There are little tips and tricks and tidbits of information we have on a wide variety of tops on indoor plant keeping. We're learning all of this every day, but are a combined 10-15 years into indoor and unusual plant keeping in Phoenix and other dry places like: your home! The Southwest! Subtropics (like Phoenix, Arizona- A subtropical desert- not Phoenix, Illinois- a place I'll never go) or really anywhere you are reading this from. If you have any questions you can contact us here, on instagram or email!

 

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Disclaimer: We sell cool plants, but do it for the sake of brining better plants into Phoenix. It's the 5th largest city in the country and we want to offer neat plants in a great environment, with knowledge to help you out.
  1. To do so we tend to spend a fair amount of money and time on growing everything from Epiphytic ferns, ferns from Singapore like P. ridleyi -to  new Nepenthes and aloes. Some plant are exotic in Phoenix and readily available in nurseries in the midwest - like Jewel Orchids.                                     We want to know if its possible to grow them because blogs like this don't have much info on these and how they acclimate to Arizona.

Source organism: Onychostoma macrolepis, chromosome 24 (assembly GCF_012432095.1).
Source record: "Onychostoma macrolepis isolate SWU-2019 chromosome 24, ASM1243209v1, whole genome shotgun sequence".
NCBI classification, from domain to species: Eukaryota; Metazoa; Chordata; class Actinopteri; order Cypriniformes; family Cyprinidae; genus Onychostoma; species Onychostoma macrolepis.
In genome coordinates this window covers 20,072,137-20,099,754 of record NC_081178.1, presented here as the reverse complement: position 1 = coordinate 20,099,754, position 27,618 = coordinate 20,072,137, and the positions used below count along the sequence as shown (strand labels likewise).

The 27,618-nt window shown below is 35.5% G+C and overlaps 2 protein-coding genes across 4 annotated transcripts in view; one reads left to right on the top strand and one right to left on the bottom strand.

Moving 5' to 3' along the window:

2. We do so because we enjoy it. We try not to let it down too much. Ive killed 25 year old Tree Ferns and Bromeliads with patents - yet If they die I take it in stride, if not just a little let down. Thats ok- but don't give up if something happens. Sometimes plants will just die. same conditions as 15 others within a 10 out radius, but one will die. Maybe it has a parasite (spider mites, meaty bugs, scale, thrips or a fungal infection - none of which I've named are dangerous in any way to humans, btw.
  3. We just acquired 1/3 of an acre in a commercial/residential area near downtown! It's a pretty old house, built in 1893, or 100 years before myself. Rad! Although it won't be open publicly for the foreseeable future, we can soon plant a demonstration landscape and greenhouses, and do tours, which would be super cool + it has much more room to grow plants for the shop and helps us open up for online sales sooner. YUS!

Thanks for reading this and happy new year!